Okay, now we’re getting into the “meat” of the game.
You know the point of the game is to score more points than the other team, whether that happens offensively or defensively.
But how does the game work?
What are all those “downs” anyways?
Those are the questions I asked when I first started watching.
Once you know this – the games will be much easier and more fun to watch!
Each time either team’s offense comes onto the field, their goal is to get to the end zone – eventually.
At the beginning of their possession of the ball, they have 4 chances/plays or downs to move 10 yards.
If they make the ten yards needed within four downs, they are given a new set of downs. This is called getting a first down.
First down = first try to move the ball. So, typically, the first down will be called “first and ten”.
If they don’t make it the required ten yards, the other team’s offense takes possession of the ball.
Here’s an example:
The first play of an offensive possession is called first-and-ten because it is the first down and ten yards are needed to get a new set of four downs.
Suppose on the first play, the team on offense picks up three yards. The next play would then be second-and-seven, because it is the second play and they still need seven yards to get a new first down.
If they were to get six yards on the second play it would leave them one yard shy of the first down marker, therefore setting up a third-and-one. Third-and-one because it would be the third play of the series and they would still need one yard to get a first down.
If the team with the ball can pick up one yard or more on the third-down play, then they will be given a first down, which means they get to start all over with a new set of four downs.
A team can continue moving the football down the field as long as they continue to pick up first downs.
If you start getting this, the rest of the game will fall into place.
Now what if the team doesn’t get a new first down?
If a team does not gain the required yardage on third down, several things could happen on fourth down:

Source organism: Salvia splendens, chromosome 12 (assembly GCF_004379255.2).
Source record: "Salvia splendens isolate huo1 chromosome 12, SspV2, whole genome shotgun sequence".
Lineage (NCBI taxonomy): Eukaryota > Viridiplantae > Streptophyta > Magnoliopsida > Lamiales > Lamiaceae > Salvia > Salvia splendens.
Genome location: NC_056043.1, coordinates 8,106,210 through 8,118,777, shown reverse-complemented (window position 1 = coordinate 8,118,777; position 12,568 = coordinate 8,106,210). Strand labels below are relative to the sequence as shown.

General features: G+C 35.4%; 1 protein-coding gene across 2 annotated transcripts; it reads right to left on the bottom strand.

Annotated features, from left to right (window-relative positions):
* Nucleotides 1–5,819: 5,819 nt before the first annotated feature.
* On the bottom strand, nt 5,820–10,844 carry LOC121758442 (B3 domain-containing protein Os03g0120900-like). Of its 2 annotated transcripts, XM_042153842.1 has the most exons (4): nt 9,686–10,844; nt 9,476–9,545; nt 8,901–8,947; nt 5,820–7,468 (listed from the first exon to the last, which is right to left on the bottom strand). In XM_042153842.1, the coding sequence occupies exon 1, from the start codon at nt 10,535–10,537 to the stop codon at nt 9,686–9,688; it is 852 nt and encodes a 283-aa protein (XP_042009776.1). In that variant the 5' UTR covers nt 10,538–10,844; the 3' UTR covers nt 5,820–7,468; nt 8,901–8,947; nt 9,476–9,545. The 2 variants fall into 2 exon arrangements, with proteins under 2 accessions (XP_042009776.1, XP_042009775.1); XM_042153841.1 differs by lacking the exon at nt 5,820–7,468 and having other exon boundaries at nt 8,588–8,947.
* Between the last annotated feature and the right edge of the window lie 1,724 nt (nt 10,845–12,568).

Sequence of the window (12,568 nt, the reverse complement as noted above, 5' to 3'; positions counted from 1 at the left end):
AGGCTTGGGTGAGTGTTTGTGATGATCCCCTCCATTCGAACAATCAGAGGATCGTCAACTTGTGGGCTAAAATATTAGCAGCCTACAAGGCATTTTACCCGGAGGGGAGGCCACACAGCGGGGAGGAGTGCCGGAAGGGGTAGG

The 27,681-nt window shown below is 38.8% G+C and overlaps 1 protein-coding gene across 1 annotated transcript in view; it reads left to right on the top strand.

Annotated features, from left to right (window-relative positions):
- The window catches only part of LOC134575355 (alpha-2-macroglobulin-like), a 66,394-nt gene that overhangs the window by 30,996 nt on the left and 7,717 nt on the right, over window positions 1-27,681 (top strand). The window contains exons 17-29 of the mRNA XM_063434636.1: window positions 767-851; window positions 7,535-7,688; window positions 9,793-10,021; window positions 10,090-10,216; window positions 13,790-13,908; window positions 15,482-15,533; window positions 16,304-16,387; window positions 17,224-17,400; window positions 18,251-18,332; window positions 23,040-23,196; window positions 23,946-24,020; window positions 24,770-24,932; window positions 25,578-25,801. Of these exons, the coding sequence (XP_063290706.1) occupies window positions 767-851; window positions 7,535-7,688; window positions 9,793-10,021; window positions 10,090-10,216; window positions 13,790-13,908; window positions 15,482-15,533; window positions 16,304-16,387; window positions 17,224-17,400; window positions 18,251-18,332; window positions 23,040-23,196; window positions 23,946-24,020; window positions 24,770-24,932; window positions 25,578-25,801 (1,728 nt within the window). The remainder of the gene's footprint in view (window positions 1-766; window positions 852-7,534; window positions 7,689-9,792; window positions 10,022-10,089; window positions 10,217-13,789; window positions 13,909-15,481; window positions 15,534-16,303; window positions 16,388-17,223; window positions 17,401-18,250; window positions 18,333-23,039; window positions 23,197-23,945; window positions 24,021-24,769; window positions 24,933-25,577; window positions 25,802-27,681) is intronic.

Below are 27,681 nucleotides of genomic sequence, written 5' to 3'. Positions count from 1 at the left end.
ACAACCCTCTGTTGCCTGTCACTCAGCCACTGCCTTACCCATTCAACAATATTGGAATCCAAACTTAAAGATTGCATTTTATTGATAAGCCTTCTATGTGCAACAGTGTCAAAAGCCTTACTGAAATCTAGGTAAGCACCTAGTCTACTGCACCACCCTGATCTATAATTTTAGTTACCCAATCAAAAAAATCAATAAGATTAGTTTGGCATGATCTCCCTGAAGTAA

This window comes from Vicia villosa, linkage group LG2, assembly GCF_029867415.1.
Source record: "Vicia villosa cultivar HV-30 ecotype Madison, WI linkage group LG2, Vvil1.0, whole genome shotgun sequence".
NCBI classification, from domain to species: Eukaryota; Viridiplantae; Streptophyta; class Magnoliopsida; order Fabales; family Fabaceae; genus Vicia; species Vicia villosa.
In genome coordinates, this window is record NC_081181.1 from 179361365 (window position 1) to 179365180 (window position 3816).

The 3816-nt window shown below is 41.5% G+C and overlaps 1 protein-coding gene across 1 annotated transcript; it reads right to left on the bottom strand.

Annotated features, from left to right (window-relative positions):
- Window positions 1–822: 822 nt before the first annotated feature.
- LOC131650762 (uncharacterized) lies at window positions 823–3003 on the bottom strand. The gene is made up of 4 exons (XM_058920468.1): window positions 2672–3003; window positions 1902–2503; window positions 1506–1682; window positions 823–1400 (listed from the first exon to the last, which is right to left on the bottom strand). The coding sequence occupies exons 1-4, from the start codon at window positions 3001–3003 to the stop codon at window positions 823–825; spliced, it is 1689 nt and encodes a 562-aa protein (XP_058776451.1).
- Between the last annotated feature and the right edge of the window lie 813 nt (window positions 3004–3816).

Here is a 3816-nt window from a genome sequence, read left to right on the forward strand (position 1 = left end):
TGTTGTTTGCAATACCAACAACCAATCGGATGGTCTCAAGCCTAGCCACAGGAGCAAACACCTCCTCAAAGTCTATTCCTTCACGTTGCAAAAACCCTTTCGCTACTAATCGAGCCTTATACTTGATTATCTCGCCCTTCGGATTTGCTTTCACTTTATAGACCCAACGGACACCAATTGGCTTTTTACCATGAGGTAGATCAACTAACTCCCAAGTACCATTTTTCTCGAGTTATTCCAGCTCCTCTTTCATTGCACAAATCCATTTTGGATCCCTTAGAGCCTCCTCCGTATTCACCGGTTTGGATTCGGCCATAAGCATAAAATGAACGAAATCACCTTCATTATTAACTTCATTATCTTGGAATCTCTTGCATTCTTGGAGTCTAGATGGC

1. A team can elect to "go for it" on fourth down and try to pick up the remaining yardage. This is an okay option, but they run the risk of possibly turning the ball over to the other team if they don’t get to the first down marker.
PLUS, if they do not get the required yardage, the other team takes possession of the ball at the spot of the last tackle and now has four downs to move ten yards back in the other direction.
So – if a team “goes for it” on 4th and they’re on the 50 yard line and they don’t get their first down, the other team takes over at the 50 yard line, giving them good field position to begin with. In these situations, field position and/or the time left in the game dictate when a team decides to “go for it” on 4th.
2. Most often, a team will elect to "punt" the ball away to the other team on fourth down. A punt just means they kick the ball to the other team, hoping to give them bad starting field position. However, the team receiving the punt has the option to run the ball once it’s caught to get better field position.
3. Another option is to kick a field goal. If a team is close enough to kick the ball between the upright bars of the goal post in their opponent’s endzone, they can kick a field goal, which is worth three points.
Is that enough football talk? :) I – love – it.
Since this post was all words and no fun pictures, I at least thought would throw in my lunch photos for those of you that don’t care about football ;)
I brought the last of the butternut/mushroom risotto
some leftover broccoli + peas
and some zucchini + hummus to liven things up a bit.
Great games on the schedule this weekend!